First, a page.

Even the savviest consumer may be confused when seeking a tablet. At the 2011 Consumer Electronics Show, several manufacturers introduced over 100 new tablets and more are coming. This popularity rides in hot pursuit of Apple’s highly successful debut and sales of the iPad in 2010. Finding the tablet you favor may be akin to finding a needle in a haystack.
A few years earlier, Microsoft created a Windows Tablet operating system but most hardware manufacturers didn’t warm up to the concept. Now they are all clamoring to produce tablets running Android and Windows tablets as they hope to be as fruitful as Apple. Several talk about beating the iPad into sauce. Android is leading that crusade.
Android is an open, public domain software that invites developers from all over the globe to contribute software. Google is a key investor in Android and is a key marketer of this operating system. Not to be undone, Microsoft is also developing Windows for new tablets.
The iPad, Android, and the new Windows share a novel approach to using software. Instead of downloading memory intensive software on discs, there are markets for software that you can easily download to a tablet, for free or a small charge. Apple’s iTunes is among the largest having garnered many participants since introducing the iPhone a couple years back. These software titles appear as icons on your desktop and behave like channels. Each of these channels is an APP, short for application. It can lead to games, books, music, videos, shopping, newspapers, and more.
Competition is so explosive. The iPad pricing runs from $500 and up. Major brands are introducing products in the $300 to $500 range. Lesser-known brands are flooding out tablets at less than $300 – many near $100. So what are the differences? It’s a heated debate.
Apple and Android – The Key Competitors
In the race for the larger chunk of the Tablet market, Android is the biggest contender against the iPad, which ranks as current champion.
The iPad uses the easy and very popular iTunes store as a resource for adding apps, which are software of all types used by phones and tablets. It is designed to be extremely friendly for use by anyone, from computer geeks to those who have never touched a computer. Apple’s track record with the iPod, iPhone, and the iPad reigns as the world champion in sales and popularity, if not necessarily innovation. The use of iTunes is exclusively in control and marketed by Apple.
Apple’s iTunes App Store offers more than 350,000 apps to consumers in 90 countries, with more than 60,000 native iPad™ apps. Customers of the more than 160 million iOS devices around the world can choose from an incredible range of apps in 20 categories, including games, business, news, sports, health, reference and travel.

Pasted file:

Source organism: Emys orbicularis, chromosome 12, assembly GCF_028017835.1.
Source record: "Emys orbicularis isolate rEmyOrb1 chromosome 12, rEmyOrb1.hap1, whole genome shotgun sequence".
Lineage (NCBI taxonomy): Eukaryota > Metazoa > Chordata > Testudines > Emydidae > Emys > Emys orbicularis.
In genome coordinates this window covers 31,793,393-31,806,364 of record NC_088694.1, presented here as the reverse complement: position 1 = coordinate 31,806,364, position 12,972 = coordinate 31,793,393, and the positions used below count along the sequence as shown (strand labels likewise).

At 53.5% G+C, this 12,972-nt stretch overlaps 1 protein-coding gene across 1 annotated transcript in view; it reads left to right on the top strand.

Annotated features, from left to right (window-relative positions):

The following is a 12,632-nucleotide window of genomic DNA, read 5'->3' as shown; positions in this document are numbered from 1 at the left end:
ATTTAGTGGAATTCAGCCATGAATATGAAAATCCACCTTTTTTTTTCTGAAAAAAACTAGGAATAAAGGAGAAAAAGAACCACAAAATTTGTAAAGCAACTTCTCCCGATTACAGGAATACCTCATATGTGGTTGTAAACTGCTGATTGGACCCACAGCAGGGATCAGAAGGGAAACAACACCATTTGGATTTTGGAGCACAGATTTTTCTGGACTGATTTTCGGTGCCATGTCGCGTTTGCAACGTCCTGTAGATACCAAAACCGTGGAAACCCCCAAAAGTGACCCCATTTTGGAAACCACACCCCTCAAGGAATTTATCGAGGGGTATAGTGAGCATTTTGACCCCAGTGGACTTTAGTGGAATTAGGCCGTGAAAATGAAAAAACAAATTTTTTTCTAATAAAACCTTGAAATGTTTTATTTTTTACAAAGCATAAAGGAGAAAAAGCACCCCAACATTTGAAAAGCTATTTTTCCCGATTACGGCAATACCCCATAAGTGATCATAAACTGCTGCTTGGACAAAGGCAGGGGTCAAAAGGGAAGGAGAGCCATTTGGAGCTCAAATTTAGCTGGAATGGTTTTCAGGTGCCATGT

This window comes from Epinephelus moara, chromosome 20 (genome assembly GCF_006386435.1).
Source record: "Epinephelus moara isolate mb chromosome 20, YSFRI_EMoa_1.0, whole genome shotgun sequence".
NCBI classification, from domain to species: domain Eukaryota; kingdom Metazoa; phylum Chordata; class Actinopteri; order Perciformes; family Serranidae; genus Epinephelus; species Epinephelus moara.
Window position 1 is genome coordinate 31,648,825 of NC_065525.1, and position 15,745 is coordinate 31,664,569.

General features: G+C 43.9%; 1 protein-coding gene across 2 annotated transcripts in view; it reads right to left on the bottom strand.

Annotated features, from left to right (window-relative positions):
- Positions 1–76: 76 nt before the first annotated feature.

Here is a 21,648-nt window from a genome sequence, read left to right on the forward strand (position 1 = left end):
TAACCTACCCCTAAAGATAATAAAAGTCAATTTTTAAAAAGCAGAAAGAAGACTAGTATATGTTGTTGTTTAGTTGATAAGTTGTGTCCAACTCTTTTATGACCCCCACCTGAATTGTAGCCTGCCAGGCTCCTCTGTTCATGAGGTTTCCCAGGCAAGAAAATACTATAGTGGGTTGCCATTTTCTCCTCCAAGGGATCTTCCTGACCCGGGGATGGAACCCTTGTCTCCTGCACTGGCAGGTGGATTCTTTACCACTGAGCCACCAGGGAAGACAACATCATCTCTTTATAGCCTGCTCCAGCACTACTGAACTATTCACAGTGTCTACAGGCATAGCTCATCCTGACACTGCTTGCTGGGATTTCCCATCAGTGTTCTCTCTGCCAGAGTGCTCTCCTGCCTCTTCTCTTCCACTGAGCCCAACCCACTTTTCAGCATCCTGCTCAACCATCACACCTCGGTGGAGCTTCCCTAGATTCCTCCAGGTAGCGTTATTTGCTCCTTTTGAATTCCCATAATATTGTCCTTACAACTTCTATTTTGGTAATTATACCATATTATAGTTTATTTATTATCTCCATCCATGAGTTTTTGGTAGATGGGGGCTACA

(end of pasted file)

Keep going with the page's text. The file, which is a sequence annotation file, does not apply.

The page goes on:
Android emerged as a response to Apple’s iPhone, introducing a touchscreen based operating system for phones. Android was born as a public access operating system through Linux. Google became a key player in Android’s development. The big advantage of Android is pricing. Because virtually any manufacturer can access the Android operating system, many Android tablets are available at less than $200. The number of available APPS varies from one machine to another but increases as Android offers updates of the system. Whereas iTunes is a download system controlled exclusively by Apple, downloading under Android might use any variety of sites that might vary with ease of use.
Microsoft has been witnessing the battle between Android and Apple. It also is joining the battle with new versions of Tablet-friendly Windows Mobile.
Blackberry has also added their version, based on their QNX system, designed for the Blackberry Playbook. It differs a little from other systems as it is targeted toward business users.
Marketability and customer friendliness merge to see whether all of these systems remain or whether one kills all the others. Affordable pricing and innovation-driven competition among many manufacturers may eventually bring Android to the top. Expect lots of struggle among Apple, Android, and Microsoft to see who will dominate this product category.
There is a problem with Android. Although a majority of the tablets being released are Android, the majority of those do not have direct access to the Google Android marketplace. That is especially involved in the under $300 price point. While Google’s marketplace is a substantial competitor to iTunes, Google is only permitting those manufacturers that offer Android access on their phones to offer that access on their tablets. Those sell for $300 and more, some skirting in the $500 range.
At that price point, the question is whether you want to spend $500 on an Android tablet or for an iPad, considering comparable easy use.
Stay tuned for more tablet talk with Dr. Iz — more posts soon!